Section: Original Research
Authors: Jennifer L.J. Heaney, Douglas Carroll, and Anna C. Phillips
Affiliations: School of Sport and Exercise Sciences, University of Birmingham, Birmingham, West Midlands, England, UK.
Acceptance Date: September 16, 2013
The present study examined the relationship between habitual physical activity, life events stress, the diurnal rhythms of cortisol and DHEA, and the cortisol: dehydroepiandrosterone (DHEA) ratio in older adults. Thirty six participants aged ≥ 65 reported their habitual physical activity, and indicated if a particular event happened to them in the past year (stress incidence) and how stressful they perceived the event to be (stress severity). Older adults with higher stress severity demonstrated a significantly higher cortisol:DHEA ratio. Individuals with higher stress incidence scores, who did not participate in aerobic exercise had a significantly higher cortisol:DHEA ratio and flatter DHEA diurnal rhythm compared with those who regularly participated in aerobic exercise. In conclusion, life events stress may have a negative impact on the cortisol:DHEA ratio in older adults. Under conditions of high stress exposure, exercise may protect older adults from an increased cortisol:DHEA ratio and flatter DHEA diurnal rhythm.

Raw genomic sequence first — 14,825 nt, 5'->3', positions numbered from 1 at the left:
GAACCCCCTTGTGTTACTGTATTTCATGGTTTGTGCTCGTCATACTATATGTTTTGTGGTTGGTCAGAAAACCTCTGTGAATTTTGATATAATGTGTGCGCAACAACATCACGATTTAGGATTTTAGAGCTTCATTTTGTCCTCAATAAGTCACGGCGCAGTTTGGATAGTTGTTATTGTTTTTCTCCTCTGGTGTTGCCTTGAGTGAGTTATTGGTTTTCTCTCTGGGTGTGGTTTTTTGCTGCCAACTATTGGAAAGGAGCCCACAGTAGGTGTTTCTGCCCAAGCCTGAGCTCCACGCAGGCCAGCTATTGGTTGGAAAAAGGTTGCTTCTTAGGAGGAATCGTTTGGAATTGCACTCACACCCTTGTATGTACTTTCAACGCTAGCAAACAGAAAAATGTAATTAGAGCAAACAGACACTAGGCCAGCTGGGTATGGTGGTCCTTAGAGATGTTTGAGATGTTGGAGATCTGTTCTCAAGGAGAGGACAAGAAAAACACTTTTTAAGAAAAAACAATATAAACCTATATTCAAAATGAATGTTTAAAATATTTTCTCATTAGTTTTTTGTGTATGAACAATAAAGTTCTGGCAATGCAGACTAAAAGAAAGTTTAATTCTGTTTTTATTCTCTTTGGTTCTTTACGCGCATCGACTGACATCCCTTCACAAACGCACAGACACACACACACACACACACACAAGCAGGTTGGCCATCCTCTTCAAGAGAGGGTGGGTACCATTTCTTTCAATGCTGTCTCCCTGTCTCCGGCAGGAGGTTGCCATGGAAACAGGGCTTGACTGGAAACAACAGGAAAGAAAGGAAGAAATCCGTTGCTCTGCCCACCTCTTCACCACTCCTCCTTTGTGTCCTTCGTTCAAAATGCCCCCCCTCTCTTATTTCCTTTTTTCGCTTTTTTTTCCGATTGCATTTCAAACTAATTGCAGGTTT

Keywords: Cortisol:DHEA ratio, diurnal, physical activity, life events stress, older adults